Sponsored By
An organization or individual has paid for the creation of this work but did not approve or review it.

ADVERTISEMENT

ADVERTISEMENT

Charges possible after 100 cattle found dead in McIntosh County

BISMARCK - Prosecutors are considering criminal charges against the owner of 100 cattle found dead last week in McIntosh County, at least some of which starved to death.

McIntosh County

BISMARCK - Prosecutors are considering criminal charges against the owner of 100 cattle found dead last week in McIntosh County, at least some of which starved to death.

Logan County State's Attorney Gerald Kuhn said Tuesday it is too early in the investigation to say if criminal charges will be filed, but autopsies on three of the animals showed they died from starvation.

Kuhn said there are more cattle in the owner's possession, many in poor shape and others in good condition.

"We're concerned with the cattle right now - making sure they're getting what they need" in terms of appropriate nutrition, said Kuhn. "We're not so concerned with whether we're going to prosecute."

He said a check by the McIntosh County Sheriff's Department on Tuesday showed there were bales of hay and water available to the cattle, but it appeared the hay didn't support the animals' nutritional needs.

ADVERTISEMENT

Susan Keller, the state veterinarian, said Tuesday that her office began working with the county's sheriff's department March 11 on an investigation prompted by an anonymous tipster. She said multiple species were involved.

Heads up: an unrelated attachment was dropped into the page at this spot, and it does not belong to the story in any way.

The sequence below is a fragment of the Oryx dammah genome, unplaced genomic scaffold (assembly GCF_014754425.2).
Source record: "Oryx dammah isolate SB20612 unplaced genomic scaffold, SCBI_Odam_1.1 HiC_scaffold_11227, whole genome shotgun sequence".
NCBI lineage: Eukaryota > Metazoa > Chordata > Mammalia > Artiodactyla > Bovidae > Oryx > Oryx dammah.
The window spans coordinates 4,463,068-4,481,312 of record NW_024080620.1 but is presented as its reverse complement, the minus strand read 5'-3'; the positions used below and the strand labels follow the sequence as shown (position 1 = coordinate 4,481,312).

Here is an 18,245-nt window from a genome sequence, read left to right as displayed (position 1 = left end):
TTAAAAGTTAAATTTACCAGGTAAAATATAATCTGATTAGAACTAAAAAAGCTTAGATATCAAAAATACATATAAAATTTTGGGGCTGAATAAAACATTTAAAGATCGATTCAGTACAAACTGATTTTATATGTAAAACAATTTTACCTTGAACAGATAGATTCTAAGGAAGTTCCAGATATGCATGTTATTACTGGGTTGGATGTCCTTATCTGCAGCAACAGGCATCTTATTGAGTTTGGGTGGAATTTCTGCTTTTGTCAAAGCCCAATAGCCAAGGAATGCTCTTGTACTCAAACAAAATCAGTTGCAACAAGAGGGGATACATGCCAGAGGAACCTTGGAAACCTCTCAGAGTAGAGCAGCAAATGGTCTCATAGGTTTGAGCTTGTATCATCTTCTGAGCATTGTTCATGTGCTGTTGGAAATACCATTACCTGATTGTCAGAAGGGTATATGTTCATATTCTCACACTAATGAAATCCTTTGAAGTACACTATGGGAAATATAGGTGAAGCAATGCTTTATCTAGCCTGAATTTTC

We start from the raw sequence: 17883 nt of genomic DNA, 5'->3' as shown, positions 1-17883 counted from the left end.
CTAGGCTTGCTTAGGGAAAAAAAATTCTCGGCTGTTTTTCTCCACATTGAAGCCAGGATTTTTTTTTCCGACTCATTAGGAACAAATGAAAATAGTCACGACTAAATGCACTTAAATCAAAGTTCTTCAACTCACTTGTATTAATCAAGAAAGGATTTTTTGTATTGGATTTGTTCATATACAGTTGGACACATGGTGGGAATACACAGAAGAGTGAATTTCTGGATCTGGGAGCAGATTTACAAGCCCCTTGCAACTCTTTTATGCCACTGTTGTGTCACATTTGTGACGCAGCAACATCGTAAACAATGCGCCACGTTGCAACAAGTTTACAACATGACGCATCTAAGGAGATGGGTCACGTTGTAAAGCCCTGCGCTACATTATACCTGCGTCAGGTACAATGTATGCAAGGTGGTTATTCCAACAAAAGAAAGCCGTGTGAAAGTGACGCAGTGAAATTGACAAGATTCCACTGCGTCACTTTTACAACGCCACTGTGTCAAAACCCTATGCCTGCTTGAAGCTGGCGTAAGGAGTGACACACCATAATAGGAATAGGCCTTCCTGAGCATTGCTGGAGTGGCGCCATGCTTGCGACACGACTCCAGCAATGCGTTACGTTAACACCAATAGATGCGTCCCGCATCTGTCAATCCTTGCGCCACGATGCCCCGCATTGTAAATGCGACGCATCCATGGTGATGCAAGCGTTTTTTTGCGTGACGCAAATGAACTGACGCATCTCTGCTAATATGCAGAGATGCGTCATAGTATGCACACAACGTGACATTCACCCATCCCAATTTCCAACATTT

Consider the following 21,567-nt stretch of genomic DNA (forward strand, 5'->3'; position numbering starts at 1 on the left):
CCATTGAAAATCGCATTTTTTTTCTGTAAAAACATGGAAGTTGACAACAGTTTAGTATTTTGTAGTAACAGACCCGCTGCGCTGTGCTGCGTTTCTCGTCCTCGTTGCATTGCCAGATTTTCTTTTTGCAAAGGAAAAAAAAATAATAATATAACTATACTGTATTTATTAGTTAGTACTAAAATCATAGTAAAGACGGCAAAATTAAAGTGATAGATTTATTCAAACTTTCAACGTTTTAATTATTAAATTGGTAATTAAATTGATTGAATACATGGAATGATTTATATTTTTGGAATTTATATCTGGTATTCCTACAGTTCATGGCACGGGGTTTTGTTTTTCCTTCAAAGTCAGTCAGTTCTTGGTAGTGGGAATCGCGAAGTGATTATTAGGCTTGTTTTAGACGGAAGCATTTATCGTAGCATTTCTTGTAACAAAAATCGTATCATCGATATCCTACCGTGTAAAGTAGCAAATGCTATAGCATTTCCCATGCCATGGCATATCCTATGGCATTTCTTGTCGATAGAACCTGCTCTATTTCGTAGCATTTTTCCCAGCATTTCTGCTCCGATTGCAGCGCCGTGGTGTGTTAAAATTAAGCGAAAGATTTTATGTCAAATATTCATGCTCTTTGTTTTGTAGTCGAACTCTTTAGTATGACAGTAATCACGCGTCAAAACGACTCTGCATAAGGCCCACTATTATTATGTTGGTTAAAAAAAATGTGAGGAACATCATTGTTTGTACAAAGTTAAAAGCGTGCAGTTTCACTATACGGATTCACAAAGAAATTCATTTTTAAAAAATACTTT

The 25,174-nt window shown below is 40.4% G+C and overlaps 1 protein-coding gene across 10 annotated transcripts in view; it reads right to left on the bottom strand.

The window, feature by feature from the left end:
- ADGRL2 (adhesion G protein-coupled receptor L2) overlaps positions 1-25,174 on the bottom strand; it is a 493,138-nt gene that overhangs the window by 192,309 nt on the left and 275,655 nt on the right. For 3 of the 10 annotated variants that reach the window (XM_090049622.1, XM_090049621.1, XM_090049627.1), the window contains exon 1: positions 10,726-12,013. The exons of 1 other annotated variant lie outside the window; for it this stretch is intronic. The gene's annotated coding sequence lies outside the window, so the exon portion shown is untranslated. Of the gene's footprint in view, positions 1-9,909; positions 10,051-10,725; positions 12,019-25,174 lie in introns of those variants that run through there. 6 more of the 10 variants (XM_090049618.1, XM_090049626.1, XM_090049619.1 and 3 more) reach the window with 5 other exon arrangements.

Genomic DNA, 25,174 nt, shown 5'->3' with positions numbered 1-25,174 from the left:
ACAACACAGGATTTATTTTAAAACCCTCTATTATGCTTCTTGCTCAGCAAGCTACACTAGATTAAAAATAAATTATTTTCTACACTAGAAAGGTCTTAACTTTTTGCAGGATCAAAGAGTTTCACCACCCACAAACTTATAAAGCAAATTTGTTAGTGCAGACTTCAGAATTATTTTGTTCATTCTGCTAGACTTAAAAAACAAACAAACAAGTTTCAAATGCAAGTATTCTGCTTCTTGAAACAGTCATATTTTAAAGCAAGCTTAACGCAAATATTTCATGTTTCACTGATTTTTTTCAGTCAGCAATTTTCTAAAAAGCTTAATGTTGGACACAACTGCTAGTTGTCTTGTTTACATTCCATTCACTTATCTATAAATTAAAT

The investigation comes in the wake of the pending case against Bill Kiefer, a Fargo investment executive and financial adviser who faces charges in Morton County District Court that are connected to the death of 96 horses, donkeys and mules found on his land, along with the seizure of another 119 malnourished animals. He faces similar misdemeanor charges in Burleigh County, where 38 of Kiefer's horses were also seized and three discovered dead.

"For us to be dealing with two back-to-back cases, it's ironic, especially given that it's in this legislative session, with the bill" prohibiting animal cruelty now under consideration by the Legislature, said Keller.

The pending bill would make animal cruelty a felony in the state. In the case in McIntosh County - a sparsely populated county southwest of Jamestown on the South Dakota border - Kuhn said an insurance claim was filed by the owner and the insurance company investigated the claim.

"In my opinion, if the owner had starved them to death, the insurance company would have said something," he said.

Kuhn said that initial reports indicated that dogs had chased the cows into a barn on the property, where they suffocated and died.

"I need more than what I've got," said Kuhn, in order to make a decision about prosecuting.

The state's attorney for McIntosh County, Terry Elhard, said he passed on the case to Logan County prosecutors because he has a conflict of interest in the case. Elhard would not elaborate on his conflict, other than to say he had some relationship with the owner of the animals.

ADVERTISEMENT

Readers can reach Forum reporter Emily Welker at (701) 241-5541

Related Topics: AGRICULTURECRIME
What To Read Next
Columnist Carol Bradley Bursack lists the various reason why some older adults may begin to shuffle as they age.
The Buffalo Bills safety who suffered a cardiac arrest on Monday Night Football in January is urging people to learn how to save lives the way his was saved.
Josh Sipes was watching an in-flight movie when he became aware the flight crew were asking for help assisting a woman who was experiencing a medical problem.
A Sanford doctor says moderate cold exposure could be the boost people need for their day.